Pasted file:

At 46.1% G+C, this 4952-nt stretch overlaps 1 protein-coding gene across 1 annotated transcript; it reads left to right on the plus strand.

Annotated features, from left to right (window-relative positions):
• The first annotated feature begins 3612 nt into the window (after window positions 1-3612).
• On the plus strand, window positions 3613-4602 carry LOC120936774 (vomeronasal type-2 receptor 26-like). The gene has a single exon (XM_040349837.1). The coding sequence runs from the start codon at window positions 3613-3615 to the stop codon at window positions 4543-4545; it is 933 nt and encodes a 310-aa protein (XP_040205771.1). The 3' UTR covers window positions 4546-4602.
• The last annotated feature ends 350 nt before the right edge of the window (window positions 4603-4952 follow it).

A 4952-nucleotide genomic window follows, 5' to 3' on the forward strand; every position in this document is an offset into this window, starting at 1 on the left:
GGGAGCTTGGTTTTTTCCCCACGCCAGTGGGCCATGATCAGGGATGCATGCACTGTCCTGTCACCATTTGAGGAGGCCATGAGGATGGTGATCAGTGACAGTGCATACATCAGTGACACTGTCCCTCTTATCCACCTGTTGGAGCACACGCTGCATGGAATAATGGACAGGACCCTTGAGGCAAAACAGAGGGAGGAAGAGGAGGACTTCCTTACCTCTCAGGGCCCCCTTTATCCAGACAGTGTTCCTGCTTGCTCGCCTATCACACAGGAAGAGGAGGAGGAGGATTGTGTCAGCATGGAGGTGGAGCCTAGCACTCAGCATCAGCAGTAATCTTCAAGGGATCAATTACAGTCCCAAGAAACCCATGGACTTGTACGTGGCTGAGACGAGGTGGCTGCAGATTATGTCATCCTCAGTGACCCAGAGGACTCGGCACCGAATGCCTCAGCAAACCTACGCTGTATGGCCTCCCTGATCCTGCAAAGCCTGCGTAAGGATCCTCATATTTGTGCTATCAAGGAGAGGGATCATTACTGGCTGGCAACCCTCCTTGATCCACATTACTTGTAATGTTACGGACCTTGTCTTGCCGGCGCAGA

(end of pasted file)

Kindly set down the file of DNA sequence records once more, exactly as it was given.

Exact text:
At 46.1% G+C, this 4952-nt stretch overlaps 1 protein-coding gene across 1 annotated transcript; it reads left to right on the plus strand.

Annotated features, from left to right (window-relative positions):
• The first annotated feature begins 3612 nt into the window (after window positions 1-3612).
• On the plus strand, window positions 3613-4602 carry LOC120936774 (vomeronasal type-2 receptor 26-like). The gene has a single exon (XM_040349837.1). The coding sequence runs from the start codon at window positions 3613-3615 to the stop codon at window positions 4543-4545; it is 933 nt and encodes a 310-aa protein (XP_040205771.1). The 3' UTR covers window positions 4546-4602.
• The last annotated feature ends 350 nt before the right edge of the window (window positions 4603-4952 follow it).

A 4952-nucleotide genomic window follows, 5' to 3' on the forward strand; every position in this document is an offset into this window, starting at 1 on the left:
GGGAGCTTGGTTTTTTCCCCACGCCAGTGGGCCATGATCAGGGATGCATGCACTGTCCTGTCACCATTTGAGGAGGCCATGAGGATGGTGATCAGTGACAGTGCATACATCAGTGACACTGTCCCTCTTATCCACCTGTTGGAGCACACGCTGCATGGAATAATGGACAGGACCCTTGAGGCAAAACAGAGGGAGGAAGAGGAGGACTTCCTTACCTCTCAGGGCCCCCTTTATCCAGACAGTGTTCCTGCTTGCTCGCCTATCACACAGGAAGAGGAGGAGGAGGATTGTGTCAGCATGGAGGTGGAGCCTAGCACTCAGCATCAGCAGTAATCTTCAAGGGATCAATTACAGTCCCAAGAAACCCATGGACTTGTACGTGGCTGAGACGAGGTGGCTGCAGATTATGTCATCCTCAGTGACCCAGAGGACTCGGCACCGAATGCCTCAGCAAACCTACGCTGTATGGCCTCCCTGATCCTGCAAAGCCTGCGTAAGGATCCTCATATTTGTGCTATCAAGGAGAGGGATCATTACTGGCTGGCAACCCTCCTTGATCCACATTACTTGTAATGTTACGGACCTTGTCTTGCCGGCGCAGA